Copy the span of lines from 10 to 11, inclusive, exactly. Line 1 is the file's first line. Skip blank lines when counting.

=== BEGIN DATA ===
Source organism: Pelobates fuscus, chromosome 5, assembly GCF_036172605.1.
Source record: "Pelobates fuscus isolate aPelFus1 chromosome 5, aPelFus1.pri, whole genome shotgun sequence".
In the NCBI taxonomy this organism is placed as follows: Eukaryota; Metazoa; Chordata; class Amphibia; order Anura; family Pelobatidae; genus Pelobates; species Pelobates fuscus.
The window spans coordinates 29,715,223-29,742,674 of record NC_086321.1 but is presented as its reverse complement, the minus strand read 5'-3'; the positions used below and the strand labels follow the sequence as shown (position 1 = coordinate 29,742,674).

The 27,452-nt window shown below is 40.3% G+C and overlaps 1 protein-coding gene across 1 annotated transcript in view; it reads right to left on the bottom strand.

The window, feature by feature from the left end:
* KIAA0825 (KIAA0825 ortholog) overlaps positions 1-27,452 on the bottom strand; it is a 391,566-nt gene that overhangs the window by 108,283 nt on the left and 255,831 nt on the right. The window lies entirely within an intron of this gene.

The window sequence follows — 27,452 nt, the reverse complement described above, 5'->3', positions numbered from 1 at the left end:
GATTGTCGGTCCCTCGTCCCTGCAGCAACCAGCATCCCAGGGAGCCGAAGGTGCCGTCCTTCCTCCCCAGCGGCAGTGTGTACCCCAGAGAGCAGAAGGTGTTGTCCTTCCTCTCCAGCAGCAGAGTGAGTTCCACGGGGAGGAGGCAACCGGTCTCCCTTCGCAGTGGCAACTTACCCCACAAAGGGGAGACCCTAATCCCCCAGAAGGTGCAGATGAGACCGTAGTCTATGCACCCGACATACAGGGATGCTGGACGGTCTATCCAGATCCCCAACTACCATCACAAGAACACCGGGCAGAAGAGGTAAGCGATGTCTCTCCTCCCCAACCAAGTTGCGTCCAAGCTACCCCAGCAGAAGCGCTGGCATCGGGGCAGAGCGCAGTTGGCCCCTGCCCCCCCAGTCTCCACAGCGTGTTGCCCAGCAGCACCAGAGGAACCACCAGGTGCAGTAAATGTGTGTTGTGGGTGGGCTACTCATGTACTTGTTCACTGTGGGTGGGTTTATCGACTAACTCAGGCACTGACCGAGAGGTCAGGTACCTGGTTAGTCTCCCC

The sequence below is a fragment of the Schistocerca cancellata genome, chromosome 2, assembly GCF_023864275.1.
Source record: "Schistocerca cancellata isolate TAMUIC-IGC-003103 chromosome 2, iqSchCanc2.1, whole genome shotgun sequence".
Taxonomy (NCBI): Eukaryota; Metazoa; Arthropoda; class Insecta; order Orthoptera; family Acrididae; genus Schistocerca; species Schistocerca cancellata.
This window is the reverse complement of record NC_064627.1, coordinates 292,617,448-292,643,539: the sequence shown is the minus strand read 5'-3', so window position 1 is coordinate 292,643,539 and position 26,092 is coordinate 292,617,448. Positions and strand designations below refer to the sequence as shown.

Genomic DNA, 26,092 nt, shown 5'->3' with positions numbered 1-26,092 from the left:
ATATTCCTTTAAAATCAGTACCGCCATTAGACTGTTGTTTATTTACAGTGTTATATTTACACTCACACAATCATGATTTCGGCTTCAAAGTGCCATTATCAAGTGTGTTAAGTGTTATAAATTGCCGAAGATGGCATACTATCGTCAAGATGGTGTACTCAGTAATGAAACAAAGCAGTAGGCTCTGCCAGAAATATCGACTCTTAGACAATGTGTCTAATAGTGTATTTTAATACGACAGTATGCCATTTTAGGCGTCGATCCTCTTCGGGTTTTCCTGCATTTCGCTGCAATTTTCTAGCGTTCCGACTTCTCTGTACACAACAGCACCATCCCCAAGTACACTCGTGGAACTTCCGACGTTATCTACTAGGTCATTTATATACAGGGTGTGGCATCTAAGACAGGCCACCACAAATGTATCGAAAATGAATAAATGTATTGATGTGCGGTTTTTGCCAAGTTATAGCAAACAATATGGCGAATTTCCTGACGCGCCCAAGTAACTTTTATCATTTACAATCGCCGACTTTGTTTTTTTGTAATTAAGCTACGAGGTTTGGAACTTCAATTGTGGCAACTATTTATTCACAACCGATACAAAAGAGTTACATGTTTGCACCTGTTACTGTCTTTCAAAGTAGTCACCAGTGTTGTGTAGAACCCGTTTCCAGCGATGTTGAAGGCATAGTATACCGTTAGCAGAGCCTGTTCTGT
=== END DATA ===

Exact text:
The sequence below is a fragment of the Schistocerca cancellata genome, chromosome 2, assembly GCF_023864275.1.
Source record: "Schistocerca cancellata isolate TAMUIC-IGC-003103 chromosome 2, iqSchCanc2.1, whole genome shotgun sequence".